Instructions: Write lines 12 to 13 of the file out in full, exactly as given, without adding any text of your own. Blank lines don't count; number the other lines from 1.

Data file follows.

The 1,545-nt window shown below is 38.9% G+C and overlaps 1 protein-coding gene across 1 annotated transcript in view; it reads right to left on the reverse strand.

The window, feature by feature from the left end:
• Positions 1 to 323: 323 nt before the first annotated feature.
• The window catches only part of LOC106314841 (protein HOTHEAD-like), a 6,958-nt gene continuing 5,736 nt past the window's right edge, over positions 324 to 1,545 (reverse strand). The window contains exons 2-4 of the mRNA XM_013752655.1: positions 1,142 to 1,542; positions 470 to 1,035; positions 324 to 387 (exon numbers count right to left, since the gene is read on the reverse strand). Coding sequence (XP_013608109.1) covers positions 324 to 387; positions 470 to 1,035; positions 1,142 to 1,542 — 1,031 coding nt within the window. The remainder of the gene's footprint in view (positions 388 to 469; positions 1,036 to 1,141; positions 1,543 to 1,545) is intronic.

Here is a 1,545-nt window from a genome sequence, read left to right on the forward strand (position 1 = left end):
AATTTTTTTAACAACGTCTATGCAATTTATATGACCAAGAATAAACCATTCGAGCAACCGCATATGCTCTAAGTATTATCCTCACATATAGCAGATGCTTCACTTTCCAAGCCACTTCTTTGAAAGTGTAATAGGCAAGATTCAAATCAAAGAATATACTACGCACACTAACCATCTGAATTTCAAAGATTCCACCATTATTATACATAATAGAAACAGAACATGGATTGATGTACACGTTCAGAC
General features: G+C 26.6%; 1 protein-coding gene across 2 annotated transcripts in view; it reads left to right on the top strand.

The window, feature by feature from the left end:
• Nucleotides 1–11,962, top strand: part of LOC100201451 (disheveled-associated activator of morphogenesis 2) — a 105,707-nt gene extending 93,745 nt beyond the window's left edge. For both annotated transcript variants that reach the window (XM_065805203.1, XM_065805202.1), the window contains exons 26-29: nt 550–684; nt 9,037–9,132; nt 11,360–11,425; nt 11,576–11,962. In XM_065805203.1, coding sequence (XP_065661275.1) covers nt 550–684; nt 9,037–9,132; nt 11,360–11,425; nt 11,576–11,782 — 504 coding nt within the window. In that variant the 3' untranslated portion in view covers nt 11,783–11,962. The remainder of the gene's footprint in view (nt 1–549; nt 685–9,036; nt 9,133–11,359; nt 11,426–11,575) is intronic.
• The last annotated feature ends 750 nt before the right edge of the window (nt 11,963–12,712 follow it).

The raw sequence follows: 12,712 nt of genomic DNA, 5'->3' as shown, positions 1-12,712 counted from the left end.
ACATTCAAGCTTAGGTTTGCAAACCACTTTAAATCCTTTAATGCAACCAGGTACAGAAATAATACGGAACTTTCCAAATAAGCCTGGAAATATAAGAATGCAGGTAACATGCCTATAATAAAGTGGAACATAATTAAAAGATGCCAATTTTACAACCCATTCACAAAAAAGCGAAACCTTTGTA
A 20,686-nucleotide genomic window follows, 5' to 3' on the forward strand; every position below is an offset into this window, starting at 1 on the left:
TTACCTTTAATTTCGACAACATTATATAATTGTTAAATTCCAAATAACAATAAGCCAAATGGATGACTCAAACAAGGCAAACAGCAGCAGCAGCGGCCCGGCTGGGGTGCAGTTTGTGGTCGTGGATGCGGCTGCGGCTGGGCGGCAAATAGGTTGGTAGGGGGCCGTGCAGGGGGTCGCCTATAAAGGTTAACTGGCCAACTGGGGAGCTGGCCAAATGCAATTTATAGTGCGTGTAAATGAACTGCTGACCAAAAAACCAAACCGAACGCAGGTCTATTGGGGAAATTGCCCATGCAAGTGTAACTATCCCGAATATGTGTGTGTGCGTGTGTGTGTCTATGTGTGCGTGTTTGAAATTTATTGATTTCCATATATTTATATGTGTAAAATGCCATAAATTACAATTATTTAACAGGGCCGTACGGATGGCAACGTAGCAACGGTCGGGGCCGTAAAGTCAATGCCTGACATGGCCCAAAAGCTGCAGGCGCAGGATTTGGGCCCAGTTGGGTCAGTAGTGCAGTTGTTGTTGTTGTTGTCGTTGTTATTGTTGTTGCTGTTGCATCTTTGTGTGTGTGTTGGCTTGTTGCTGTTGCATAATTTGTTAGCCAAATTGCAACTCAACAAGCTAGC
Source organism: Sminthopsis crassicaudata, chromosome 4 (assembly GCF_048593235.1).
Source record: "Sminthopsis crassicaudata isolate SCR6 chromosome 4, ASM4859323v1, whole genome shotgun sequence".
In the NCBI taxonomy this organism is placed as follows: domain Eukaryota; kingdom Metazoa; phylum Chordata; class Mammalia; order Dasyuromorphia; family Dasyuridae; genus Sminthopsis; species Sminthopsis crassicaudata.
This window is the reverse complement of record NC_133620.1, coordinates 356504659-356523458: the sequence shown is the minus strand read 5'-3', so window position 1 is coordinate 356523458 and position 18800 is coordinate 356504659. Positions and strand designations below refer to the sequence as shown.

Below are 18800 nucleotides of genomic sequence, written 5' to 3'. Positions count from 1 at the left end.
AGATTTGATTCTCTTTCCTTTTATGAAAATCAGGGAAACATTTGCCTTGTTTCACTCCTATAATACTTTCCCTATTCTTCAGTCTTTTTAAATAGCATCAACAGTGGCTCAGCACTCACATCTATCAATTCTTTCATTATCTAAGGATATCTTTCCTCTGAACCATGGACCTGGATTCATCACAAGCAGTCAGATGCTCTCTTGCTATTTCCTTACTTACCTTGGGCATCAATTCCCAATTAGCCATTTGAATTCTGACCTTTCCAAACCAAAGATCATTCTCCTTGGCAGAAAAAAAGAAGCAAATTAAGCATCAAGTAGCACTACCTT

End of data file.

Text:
ACATTCAAGCTTAGGTTTGCAAACCACTTTAAATCCTTTAATGCAACCAGGTACAGAAATAATACGGAACTTTCCAAATAAGCCTGGAAATATAAGAATGCAGGTAACATGCCTATAATAAAGTGGAACATAATTAAAAGATGCCAATTTTACAACCCATTCACAAAAAAGCGAAACCTTTGTA
A 20,686-nucleotide genomic window follows, 5' to 3' on the forward strand; every position below is an offset into this window, starting at 1 on the left: